It seems to me YuNa doesn't care, either way.

    Kind of reminds me of Joe Biden saying, "You can call me whatever the heck you want."

    (On Jay Leno, IIRC, in an indirect response to Sarah Palin's "May I call you Joe?" request.)

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    How about Julia Sebestyen? Why aren't people calling her Sebestyen Julia?

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    I like pie. Tonichelle's Avatar
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    Quote Originally Posted by ks777 View Post
    How about Julia Sebestyen? Why aren't people calling her Sebestyen Julia?
    ... because she's not East Asian decent???

    but she goes by YuNa, right? Isn't that how Brian Orser says when speaking of her?

    Scott Hamilton calls her Kim Yuna... so not all of those Media people are ignorant

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    Quote Originally Posted by cosmos View Post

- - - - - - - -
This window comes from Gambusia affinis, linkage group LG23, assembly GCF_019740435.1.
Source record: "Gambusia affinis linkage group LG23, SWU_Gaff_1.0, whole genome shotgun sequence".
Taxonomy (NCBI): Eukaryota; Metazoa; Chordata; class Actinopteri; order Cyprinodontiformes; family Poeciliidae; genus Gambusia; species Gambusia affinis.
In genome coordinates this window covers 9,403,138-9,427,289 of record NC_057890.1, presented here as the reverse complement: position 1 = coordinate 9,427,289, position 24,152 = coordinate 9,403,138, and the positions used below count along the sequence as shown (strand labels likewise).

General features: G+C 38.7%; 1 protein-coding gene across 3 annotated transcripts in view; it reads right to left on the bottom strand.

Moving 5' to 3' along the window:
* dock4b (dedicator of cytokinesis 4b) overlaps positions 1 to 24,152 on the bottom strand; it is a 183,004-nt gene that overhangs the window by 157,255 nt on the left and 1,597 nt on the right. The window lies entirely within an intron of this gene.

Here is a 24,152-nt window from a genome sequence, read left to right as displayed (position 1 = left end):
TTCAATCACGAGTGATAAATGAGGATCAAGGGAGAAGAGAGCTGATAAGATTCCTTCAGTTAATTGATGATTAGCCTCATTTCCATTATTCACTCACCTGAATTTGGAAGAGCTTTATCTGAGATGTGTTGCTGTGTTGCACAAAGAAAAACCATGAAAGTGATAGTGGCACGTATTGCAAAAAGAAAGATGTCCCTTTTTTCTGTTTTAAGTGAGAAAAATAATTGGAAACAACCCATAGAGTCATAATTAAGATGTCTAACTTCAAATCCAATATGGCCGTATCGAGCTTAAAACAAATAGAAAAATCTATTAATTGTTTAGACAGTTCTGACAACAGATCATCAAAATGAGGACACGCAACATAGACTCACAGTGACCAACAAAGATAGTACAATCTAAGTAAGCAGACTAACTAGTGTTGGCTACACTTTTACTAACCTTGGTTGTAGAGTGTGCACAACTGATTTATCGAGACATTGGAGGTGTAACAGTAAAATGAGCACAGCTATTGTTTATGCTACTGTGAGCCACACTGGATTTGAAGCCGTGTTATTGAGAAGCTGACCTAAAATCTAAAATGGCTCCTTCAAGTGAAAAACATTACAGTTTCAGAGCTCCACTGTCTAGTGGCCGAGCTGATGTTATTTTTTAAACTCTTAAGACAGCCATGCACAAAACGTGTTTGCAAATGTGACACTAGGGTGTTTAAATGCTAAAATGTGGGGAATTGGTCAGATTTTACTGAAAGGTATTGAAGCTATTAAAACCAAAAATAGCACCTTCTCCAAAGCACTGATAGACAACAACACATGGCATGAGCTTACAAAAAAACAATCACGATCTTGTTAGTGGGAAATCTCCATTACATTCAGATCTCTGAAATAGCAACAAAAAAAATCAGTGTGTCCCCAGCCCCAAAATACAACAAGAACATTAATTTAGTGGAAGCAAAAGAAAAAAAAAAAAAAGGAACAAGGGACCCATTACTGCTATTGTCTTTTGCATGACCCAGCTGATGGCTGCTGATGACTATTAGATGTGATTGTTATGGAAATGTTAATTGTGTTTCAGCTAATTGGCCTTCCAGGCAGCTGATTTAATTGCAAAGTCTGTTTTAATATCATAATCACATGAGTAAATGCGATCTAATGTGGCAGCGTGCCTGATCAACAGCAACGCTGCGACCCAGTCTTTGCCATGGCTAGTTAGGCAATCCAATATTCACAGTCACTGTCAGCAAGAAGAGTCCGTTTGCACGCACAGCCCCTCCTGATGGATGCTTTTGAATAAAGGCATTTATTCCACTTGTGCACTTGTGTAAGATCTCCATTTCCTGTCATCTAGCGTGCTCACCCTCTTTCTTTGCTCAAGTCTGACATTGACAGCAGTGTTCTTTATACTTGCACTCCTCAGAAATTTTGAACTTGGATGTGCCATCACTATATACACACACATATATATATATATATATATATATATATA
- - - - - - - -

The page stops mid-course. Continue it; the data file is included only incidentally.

It seems to me YuNa doesn't care, either way.
    And quite often the non-English speaking people take pride in the 'internationalisation' of their identity anyway.

    For instance, I remember Brian Joubert saying how he quite likes being called "Ju ber" as opposed to "Yu ber." And Japanese fans more often than not refer to their stars like "She's Midori Ito (as opposed to Ito Midori) of the world, not just of Japan", etc.

    That said, I do think it's an etiquette as a global member of the world to at least care to attempt to learn the right way. Like most of the US hosts used to call "Fumi-y (dropping the last syllable "e")", "Yoshi-y (same as Fumie)", with no sign of ever bothering to check.

    Quote Originally Posted by silverlining View Post